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Greater Tulsa Reporter


Community Lends a Hand to Tulsa’s Blues Man

Searching for the Sound by BRYAN CANTRELL

TRIPLE THREAT: Soulful vocals, thoughtful songwriting and filthy guitar shredding make Dustin Pittsley one of the best blues acts around.


Photo by BETH TURNER for GTR NEWSPAPERS


“Laughter is the language of the soul.”
– Pablo Neruda
I begin with that quote for two reasons: First, to make myself sound smart and well read (although, full disclosure, I got it from a Simpson’s episode). The second reason is to make the following assertion: Pablo Neruda is full of s*#@!

Maybe I’m being a little harsh on the Nobel Prize-winning poet, but seriously, laughter? The primitive cackling and squawking reminiscent of our primate ancestors? I find the idea itself laughable.

Sorry Pablo, there’s no debate here. The language of the soul is music. Classical, Heavy Metal, Jazz, Bluegrass, etc.: they’re just different dialects that speak to different souls.

And while all music speaks to all souls to some extent, each soul has a native tongue, a language that not only communicates with it but engages; grabs it with both hands, shakes it and screams, “wake up!”

For me, and many guitar junkies like me, that language is Blues, and no one in town speaks it better than Dustin Pittsley.

Bassist Donnie Wood, drummer David Teegarden and keyboardist Chris Kyle round out the Dustin Pittsley Band, a roots-based, hard-rocking, southern blues band that has emerged as a flagship of the New Tulsa Sound.

The first time I saw Pittsley, he was playing John Prine and Beatles songs to a sparce, half-interested happy hour crowd at a bar on Brookside.

That was nearly 20 years ago, and since then, I’ve watched him grow into a thoughtful songwriter, a soulful singer and a bonafide guitar assassin.

I wish I could devote this entire column to Pittsley’s talent, catalog of music, influences, career highlights (which would certainly include joining Buddy Guy on stage in Chicago at the request of the blues legend), but unfortunately, life is what happens while you’re busy making other plans. That’s a quote by John Lennon, a far more reliable source than Pablo Neruda.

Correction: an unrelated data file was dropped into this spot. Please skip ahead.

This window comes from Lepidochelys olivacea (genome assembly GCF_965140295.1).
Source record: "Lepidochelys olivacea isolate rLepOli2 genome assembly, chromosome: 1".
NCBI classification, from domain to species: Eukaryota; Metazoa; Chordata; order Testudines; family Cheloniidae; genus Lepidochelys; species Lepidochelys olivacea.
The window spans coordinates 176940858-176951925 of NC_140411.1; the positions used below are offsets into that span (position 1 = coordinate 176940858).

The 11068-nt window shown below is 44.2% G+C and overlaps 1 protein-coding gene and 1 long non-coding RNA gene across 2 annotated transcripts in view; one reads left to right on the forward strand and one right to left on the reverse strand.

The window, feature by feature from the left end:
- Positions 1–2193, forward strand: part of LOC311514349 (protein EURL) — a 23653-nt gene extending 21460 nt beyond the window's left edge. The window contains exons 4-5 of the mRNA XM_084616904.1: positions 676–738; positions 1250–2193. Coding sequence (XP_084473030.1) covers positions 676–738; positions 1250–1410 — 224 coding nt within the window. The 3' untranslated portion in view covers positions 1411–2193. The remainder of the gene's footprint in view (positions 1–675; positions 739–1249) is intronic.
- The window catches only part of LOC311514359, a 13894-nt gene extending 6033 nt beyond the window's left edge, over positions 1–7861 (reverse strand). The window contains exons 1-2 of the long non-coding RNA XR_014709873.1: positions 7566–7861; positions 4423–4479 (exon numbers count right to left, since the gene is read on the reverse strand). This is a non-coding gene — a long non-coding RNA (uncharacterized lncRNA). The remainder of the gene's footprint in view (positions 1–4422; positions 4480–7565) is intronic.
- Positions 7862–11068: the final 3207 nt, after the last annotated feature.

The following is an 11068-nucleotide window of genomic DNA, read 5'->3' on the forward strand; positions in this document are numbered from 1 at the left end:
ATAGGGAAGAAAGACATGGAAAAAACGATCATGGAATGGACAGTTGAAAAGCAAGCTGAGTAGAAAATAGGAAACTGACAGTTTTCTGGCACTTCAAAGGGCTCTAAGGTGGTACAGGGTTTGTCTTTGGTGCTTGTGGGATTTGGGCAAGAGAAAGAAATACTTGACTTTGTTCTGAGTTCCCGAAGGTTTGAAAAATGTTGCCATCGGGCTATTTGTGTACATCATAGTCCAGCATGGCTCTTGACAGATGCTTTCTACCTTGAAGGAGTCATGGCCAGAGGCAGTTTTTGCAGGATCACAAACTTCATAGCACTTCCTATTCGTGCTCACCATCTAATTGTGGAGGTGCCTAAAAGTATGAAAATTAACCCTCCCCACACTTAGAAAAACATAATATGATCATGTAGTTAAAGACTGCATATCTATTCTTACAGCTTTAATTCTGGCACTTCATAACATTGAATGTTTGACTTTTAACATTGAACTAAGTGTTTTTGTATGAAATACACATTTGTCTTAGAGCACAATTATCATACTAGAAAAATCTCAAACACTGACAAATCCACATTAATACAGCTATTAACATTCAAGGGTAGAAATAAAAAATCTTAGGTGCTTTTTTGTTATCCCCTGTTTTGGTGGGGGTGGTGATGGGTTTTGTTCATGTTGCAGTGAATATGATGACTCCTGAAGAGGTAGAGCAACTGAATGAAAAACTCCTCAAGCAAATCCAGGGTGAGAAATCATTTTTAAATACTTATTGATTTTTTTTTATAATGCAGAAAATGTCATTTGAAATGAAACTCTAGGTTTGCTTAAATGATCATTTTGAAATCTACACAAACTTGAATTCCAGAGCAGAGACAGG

You can visit dustinpittsley.com to see all the upcoming gigs, and I encourage you to go to as many as possible. But the show I’m really pushing here will not feature The Dustin Pittsley Band at all.

On Aug. 19, dozens of Pittsley’s brothers and sisters of music will descend on Venue Shrine, 112 E. 18th St., for “Songs for Sawyer.”

Sawyer is Sawyer Pittsley, the five-year-old son of Dustin and Amber Pittsley. Sawyer was born with several brain abnormalities that have hindered his verbal and physical development. He must take a variety of medications and is currently receiving physical, occupational and speech therapy.

There are travel expenses, procedures that are not covered by insurance, missed work, even home modifications to accommodate Sawyer’s needs.

The Pittsleys have never asked for help with any of this financial burden, but to the surprise of no one familiar with the Tulsa music scene, the community has stepped up to offer some assistance. And, musically speaking, it’s quite an offer.

The lineup includes John Fullbright, Chris Combs, Jimmy Markham,? Levi Parham,? Paul Benjamin,? Don White,? Jesse Aycock, Seth Lee Jones,? Jacob Tovar,? Little Joe,? Wink Burcham,? Beau Roberson, Red Dirt Rangers, Monica Taylor… The list goes on.

“Songs for Sawyer” begins at 3 p.m. Tickets are $20 at the door with all proceeds benefiting the Pittsley family. The concert will be recorded, with plans to release a live album which will also benefit the Pittsley family.

You can also go to gofundme.com/supporting-sawyer-pittsley and make a direct donation.

This installment of Searching for the Sound marks the one-year anniversary of this column. Can you believe I’ve done this 12 times already!? Looking back on the year, one theme that has surfaced repeatedly is the kindness, generosity and closeness of Tulsa’s musical community. I referred to the performers as Pittsley’s brothers and sisters of music, because that’s exactly what they are: family.

Join the family on Aug. 19 at Shrine. It’ll be a Sunday afternoon of good music and even better people, many of whom are fluent in the language of the soul.

Thank you to everyone who has supported Searching for the Sound over the past year. Year two will be even better, as the encouragement and feedback you’ve given me is all the inspiration I need to keep searching, keep listening.

Updated 08-19-2018

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